Although crystal cartridges had the advantage of being light and cheap, the high impedance required of the crystal cartridges caused problems when impedance was lowered with the introduction of transistors into amplifiers, while the lightness of the needle meant that trackability was poor.

So, crystal pickups were only really popular for the first half of the stereo age, after which they became obsolete.

5.6.5 VLP Tonearms

When LP records were introduced, heavy tonearms were still used, such as the oil-damped Gray 108B tonearm, which was often used in combination with GE variable reluctance (VR) cartridges.

Once stereo cartridges were introduced, this type of tone arm faded away because such arms rested on a single pivot Nadel / Kolben), which meant that the arm could move freely to the left and right, causing crosstalk when combined with stereo cartridges.

Furthermore, due to their high equivalent mass, when combined with stereo high compliance cartridges the resonant frequency of these tonearms was reduced to only a few Hertz, and there was noise during playback due to record warping and eccentricity.

5.6.6 Stereo Tonearms

Although the oil-damped Gray tonearm captured the market during the monaural era, once stereo records were introduced in 1958, tonearms required a different design where playback had to be achieved with a low equivalent mass and light tracking force of 2–3g, with the resonant frequency set at around 10 Hz.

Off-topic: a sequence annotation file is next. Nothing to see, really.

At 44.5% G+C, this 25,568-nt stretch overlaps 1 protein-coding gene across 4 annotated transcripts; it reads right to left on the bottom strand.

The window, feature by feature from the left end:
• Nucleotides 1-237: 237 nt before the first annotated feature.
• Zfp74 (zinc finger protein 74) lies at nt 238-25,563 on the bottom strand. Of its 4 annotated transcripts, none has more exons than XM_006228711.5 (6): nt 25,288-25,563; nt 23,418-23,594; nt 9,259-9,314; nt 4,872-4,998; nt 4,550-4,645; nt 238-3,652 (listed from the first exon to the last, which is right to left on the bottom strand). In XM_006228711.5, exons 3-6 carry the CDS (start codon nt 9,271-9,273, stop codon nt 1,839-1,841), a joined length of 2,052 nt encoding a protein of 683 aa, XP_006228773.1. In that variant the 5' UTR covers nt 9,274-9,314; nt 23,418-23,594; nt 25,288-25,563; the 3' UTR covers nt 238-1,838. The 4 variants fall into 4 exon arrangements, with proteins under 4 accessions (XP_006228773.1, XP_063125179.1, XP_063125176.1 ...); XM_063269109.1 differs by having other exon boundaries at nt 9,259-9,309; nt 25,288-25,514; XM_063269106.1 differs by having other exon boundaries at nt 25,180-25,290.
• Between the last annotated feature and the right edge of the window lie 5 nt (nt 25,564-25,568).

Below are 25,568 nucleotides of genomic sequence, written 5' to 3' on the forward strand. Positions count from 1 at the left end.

A mechanism called an inside force canceler, which cancels the inside force that occurs due to the centrifugal force produced when playing records using a light tracking force, was also adopted on many tonearms.

A mechanism for adjusting the vertical tracking angle of the cartridge during playback of stereo records to 15 degrees, the same as the cutting angle, also came to be used on many tonearms.

Tonearm tracking force adjustment consisted of statically balanced tonearms and dynamically balanced tonearms, which used a spring.

5.6.7 Turntable Motors

Ordinary shaded-pole induction motors or permanent-split capacitor motors were used to drive turntables, while hysteresis synchronous motors were used for high-quality players.

Development of idler drive turntables (also called rim drive turntables) by "The Alliance Manufacturing Company" (the U.S.) in 1938 started the low-cost record player boom. It is also worth-mentioning that autochangers for LP players became popular in Europe and the US, although they did not catch on in Japan (sie haben in Japan nicht eingeschlagen).
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5.6.8 Direct Drive Turntable Motors

In the 1960s, although rim drive turntables were replaced with belt-drive turntables on account of the improved wow and flutter, the degree of improvement was still not sufficient.

Around the same time, servomotors started to be used in various units. In terms of turntable motors, Matsushita Electric Industrial Co., Ltd. announced the technology for the first direct-drive turntable motor in June 1969, followed by the introduction of a DC servo direct-drive turntable motor.

Nippon Columbia followed suit by releasing an AC servomotor ahead of other companies that released similar products.
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6 Changes and Shipment Trends in the Record Industry and Record Player Industry

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6.1 Changes and Shipment Trends in the Record Industry

The history of the record industry in Japan began in October 1907, when F.W. Horn Trading Company of Yokohama established Japan-American Phonograph Manufacturing Co., Ltd. in Kawasaki and commenced to manufacture disk records and phonographs.